In 2001 Peter Hessler published his first book, River Town, about the two years he spent teaching in a school in Fuling, far up the Yangtze River. I reviewed it here with the words, ‘I suppose I am not the only China-watcher who will wish they had written this book.’ His relationship with his students and the town was a poignant, funny one, and he related it without condescension. He described his father conversing in Latin with the local Catholic priest, and the student who asked him to say a lot of dirty words into a tape recorder. In 2006, by which time Hessler had lived in China for some years and was writing regularly about it for the New Yorker, he produced Oracle Bones, centring on the most ancient form of Chinese writing. It was again funny, and sometimes touching, but it felt less of a piece than River Town, and betrayed a lot of the famous New Yorker style – detailed, informative, and jokey – that dissolved some of Hessler’s distinctive voice.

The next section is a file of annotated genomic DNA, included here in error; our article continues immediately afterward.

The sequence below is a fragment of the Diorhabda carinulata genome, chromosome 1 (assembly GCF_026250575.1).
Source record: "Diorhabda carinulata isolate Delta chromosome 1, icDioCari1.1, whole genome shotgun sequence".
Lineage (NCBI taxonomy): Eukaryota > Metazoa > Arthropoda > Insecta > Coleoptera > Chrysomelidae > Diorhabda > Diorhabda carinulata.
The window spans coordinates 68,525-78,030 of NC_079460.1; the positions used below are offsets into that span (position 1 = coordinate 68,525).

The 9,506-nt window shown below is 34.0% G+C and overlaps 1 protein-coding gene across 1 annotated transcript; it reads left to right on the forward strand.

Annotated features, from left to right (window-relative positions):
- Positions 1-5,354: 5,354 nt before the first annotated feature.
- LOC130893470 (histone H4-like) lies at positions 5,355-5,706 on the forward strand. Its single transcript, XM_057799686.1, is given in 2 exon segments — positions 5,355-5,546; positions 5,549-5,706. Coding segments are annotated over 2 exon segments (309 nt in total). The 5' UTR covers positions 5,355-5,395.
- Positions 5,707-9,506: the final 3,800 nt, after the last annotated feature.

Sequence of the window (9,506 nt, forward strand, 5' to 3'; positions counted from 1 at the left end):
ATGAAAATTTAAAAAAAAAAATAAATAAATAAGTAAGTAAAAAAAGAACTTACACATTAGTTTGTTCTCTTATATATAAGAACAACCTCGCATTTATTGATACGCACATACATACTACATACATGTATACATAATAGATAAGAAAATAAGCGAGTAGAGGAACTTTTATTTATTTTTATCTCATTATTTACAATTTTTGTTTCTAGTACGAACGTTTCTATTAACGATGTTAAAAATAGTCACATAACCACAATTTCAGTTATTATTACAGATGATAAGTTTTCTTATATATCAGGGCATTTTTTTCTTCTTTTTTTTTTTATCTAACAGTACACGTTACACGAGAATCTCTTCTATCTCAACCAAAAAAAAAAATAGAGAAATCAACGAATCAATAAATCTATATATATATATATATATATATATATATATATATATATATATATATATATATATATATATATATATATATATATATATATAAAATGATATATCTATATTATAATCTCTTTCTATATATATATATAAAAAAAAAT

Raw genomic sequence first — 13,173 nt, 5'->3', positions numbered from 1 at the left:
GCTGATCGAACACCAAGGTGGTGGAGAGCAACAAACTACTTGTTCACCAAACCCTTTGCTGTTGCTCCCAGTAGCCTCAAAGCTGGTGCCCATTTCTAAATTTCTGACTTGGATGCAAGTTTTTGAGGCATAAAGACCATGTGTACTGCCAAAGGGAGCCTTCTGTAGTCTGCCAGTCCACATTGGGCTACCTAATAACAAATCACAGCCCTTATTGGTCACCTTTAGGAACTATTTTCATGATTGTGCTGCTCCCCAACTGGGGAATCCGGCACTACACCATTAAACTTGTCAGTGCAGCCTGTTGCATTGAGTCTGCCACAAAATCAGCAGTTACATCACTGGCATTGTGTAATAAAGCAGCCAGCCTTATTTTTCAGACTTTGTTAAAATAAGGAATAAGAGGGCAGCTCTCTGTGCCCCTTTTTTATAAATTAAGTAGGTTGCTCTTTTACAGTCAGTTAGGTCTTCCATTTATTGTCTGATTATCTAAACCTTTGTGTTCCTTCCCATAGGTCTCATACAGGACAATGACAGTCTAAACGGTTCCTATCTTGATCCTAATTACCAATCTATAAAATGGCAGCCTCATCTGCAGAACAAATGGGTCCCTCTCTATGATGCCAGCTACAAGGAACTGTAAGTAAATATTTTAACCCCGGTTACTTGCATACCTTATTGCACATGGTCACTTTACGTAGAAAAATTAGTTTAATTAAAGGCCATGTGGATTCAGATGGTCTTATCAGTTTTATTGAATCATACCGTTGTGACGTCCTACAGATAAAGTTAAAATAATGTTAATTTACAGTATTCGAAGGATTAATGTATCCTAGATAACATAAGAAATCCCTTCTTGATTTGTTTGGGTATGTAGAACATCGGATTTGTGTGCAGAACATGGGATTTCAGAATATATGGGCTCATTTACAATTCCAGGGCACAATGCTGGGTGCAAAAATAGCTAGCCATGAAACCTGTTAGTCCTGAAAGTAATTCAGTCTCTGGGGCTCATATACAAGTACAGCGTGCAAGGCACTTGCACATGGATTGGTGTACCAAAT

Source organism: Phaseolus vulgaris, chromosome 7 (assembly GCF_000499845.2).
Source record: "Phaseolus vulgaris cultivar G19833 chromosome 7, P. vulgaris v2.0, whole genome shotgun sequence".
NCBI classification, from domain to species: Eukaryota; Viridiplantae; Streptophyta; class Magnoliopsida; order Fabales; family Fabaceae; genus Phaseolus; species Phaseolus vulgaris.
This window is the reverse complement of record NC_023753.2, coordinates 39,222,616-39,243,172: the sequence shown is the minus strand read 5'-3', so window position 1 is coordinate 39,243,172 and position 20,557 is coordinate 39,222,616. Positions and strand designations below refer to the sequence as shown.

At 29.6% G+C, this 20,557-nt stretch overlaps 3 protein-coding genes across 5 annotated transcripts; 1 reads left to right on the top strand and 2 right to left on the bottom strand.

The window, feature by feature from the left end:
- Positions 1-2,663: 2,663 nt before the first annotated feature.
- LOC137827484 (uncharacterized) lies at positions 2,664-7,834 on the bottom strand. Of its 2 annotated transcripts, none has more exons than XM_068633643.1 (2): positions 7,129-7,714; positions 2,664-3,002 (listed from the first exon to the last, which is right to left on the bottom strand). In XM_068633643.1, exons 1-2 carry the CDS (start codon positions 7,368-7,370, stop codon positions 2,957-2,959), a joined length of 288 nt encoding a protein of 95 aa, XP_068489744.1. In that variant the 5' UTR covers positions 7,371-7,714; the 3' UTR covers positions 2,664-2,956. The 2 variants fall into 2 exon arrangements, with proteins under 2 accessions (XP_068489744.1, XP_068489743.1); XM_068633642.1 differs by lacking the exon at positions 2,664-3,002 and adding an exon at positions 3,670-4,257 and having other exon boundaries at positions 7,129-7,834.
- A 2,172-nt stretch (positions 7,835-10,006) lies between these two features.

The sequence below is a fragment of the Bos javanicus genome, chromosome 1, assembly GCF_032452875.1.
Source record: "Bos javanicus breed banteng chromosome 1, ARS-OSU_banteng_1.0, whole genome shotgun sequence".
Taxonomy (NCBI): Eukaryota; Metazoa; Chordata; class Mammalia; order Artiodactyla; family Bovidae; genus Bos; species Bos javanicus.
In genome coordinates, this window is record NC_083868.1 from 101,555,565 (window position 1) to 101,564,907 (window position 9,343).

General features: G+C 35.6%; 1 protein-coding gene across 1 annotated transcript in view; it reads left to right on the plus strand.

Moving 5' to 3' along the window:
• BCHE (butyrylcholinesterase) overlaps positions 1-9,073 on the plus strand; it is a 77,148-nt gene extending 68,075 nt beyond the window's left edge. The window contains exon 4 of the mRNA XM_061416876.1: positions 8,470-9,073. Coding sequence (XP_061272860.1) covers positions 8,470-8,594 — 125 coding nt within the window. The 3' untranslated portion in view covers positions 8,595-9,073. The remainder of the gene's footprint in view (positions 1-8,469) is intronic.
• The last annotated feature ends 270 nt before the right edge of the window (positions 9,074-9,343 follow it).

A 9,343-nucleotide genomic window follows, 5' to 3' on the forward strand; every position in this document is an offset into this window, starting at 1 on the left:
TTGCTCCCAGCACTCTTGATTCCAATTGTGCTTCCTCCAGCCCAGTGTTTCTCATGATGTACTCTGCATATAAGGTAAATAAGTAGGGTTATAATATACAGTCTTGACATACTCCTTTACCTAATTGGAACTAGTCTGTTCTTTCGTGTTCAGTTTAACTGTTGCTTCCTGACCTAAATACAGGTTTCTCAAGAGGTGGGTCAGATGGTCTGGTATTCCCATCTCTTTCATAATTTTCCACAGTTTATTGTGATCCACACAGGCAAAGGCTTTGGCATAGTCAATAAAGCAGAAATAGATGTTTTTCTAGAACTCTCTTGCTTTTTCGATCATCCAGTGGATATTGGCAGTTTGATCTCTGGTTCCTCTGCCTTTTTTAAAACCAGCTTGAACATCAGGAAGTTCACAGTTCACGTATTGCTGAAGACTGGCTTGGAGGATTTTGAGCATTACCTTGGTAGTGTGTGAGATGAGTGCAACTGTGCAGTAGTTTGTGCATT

With Country Driving, although there are still whiffs of the New Yorker, Hessler is back on track. The book is advertised on the jacket as an account of his driving through China for seven years. Thank God that claim is nonsense. It is true that there is a